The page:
Harvard: Reverse Mortgages Offer Realistic Solution to U.S. Aging in Place Crisis

With the incoming influx of baby boomers entering retirement age, the number of older homeowners will soar in the near future. While many will prefer to age in place, certain challenges will prevent these desires from becoming reality. But here is where a reverse mortgage can be a financially realistic option to help older homeowners alleviate cost burdens and comfortably age in place, according to a new report from Harvard University.

More than one in five people in America will be aged 65 or older by 2035. Furthermore, one in three households will be headed by someone 65 or older, according to the report released Tuesday by the Joint Center for Housing Studies of Harvard University.

Additionally, the number of homeowners 65 and older will be over 38 million by 2035 and renters will expand by 80% to 11.5 million.

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Government-affiliated programs, such as Support and Services at Home (SASH) and Community Aging in Place—Advancing Better Living for Elders (CAPABLE), assist older adults with affording adequate housing.

But during an era that will see vast quantities of older people with low incomes and high housing costs, reverse mortgages—if used strategically—could provide another solution for helping older homeowners facing cost burdens.

“For those [homeowners] with mortgages they cannot afford but who still have substantial home equity, reverse mortgages may make it more financially feasible to age in place,” the Harvard report states.

Though tapping into home equity can be a welcomed solution to financial hardship, the number of homeowners using it is still fairly low, the report adds.

“There are a fair number of older adults who have the financial resources to keep up in retirement, but there are more adults with moderate to low funds,” Jen Molinsky, senior research associate at the Harvard Joint Center for Housing Studies and lead author of the report, told Reverse Mortgage Daily.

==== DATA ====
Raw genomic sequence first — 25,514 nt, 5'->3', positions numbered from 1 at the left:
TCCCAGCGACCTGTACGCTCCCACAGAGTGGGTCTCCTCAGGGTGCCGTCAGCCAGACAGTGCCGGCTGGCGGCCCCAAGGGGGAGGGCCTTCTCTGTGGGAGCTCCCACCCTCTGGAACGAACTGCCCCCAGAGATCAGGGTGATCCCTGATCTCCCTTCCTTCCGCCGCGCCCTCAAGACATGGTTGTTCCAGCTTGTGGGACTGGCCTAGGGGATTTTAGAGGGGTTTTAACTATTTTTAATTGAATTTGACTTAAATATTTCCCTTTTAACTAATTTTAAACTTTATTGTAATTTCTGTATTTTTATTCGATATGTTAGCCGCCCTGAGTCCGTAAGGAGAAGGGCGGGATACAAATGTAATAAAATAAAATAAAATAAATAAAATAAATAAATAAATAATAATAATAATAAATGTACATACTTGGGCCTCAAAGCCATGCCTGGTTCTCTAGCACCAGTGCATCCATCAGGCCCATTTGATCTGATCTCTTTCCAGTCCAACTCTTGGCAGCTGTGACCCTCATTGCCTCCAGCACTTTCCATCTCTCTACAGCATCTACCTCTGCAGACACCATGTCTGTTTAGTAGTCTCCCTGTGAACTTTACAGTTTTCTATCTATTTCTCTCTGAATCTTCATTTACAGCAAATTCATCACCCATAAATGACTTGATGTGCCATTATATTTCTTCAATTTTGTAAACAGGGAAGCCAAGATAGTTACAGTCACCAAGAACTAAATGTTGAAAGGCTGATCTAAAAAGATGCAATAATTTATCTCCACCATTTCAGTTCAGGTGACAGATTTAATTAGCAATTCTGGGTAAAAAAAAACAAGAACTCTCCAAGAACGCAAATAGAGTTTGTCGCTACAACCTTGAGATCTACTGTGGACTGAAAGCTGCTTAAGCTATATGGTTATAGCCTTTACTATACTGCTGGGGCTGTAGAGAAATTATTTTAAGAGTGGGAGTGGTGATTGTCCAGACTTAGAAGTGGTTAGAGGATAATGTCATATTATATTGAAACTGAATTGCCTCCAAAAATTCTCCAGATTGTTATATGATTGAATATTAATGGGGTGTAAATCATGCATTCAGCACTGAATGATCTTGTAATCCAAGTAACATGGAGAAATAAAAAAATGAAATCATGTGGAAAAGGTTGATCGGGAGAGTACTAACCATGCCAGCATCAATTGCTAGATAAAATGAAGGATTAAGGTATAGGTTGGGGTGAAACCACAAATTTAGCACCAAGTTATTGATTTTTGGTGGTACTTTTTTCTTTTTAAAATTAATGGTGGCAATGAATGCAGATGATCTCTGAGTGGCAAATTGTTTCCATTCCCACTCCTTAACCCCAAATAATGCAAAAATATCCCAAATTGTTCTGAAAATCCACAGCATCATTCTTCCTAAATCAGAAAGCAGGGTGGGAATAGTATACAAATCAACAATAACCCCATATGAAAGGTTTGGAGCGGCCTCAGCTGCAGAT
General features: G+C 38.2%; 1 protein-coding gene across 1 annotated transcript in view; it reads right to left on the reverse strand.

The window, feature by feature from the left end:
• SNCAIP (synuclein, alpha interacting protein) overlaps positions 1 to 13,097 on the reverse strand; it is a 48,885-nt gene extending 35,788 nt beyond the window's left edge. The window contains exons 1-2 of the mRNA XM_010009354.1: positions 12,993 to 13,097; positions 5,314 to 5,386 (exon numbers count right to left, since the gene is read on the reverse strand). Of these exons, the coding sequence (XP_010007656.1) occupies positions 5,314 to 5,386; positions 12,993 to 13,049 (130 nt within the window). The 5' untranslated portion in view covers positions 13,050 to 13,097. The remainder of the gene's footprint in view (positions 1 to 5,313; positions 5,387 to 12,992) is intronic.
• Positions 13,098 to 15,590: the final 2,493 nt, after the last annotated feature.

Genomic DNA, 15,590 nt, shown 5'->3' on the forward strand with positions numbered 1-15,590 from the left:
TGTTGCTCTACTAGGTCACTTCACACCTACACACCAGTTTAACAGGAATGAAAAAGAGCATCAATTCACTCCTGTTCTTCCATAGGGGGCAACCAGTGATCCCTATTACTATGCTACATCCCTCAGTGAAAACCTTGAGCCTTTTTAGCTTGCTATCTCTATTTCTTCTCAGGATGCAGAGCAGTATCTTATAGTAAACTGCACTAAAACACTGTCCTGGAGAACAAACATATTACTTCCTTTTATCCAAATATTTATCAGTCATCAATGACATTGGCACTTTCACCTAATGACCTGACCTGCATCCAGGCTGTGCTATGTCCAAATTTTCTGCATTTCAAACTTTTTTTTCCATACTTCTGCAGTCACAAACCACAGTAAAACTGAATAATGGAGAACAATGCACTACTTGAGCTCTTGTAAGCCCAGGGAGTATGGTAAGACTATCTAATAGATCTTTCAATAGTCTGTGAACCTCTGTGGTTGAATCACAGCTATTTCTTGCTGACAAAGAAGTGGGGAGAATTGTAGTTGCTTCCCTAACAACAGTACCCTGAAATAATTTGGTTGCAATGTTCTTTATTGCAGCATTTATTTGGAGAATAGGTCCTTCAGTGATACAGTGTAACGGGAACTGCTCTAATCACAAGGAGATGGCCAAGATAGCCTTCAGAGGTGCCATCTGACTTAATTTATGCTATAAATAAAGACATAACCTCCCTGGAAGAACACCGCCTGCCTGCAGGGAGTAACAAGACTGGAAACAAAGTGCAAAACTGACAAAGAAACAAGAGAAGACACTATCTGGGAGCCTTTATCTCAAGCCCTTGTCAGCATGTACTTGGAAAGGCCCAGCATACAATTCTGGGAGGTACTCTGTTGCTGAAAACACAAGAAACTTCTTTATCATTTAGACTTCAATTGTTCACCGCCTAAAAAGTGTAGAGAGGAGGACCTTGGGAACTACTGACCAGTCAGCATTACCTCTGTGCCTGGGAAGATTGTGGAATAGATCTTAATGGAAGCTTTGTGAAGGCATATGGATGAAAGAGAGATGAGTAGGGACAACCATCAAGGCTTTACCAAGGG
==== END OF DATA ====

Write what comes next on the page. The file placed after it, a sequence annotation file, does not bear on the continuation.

Yet given that over 17 million older adults may face housing cost burdens by 2035, according to the report, ensuring that all can afford an adequate home in an era that will see millions more with low incomes and high housing costs will require new policies and additional funding solutions to help older adults successfully age in place.

Perhaps the most important form of assistance, Harvard researchers suggest, will be greater emphasis placed on educational programs aimed at teaching adults in pre-retirement years how to avoid cost burdens in retirement, either by prioritizing the reduction of mortgage debt during their working years or raising awareness of the application of reverse mortgages in modern day retirement planning.

“Housing wealth can provide a valuable safety net for older households who have exhausted other financial reserves, through second mortgages, reverse mortgages, or home sales,” the report states. “However, survey evidence indicates the use of home equity to finance retirement is seldom an explicit plan.”

View the full Harvard Joint Center for Housing Studies report.

Written by Alana Stramowski

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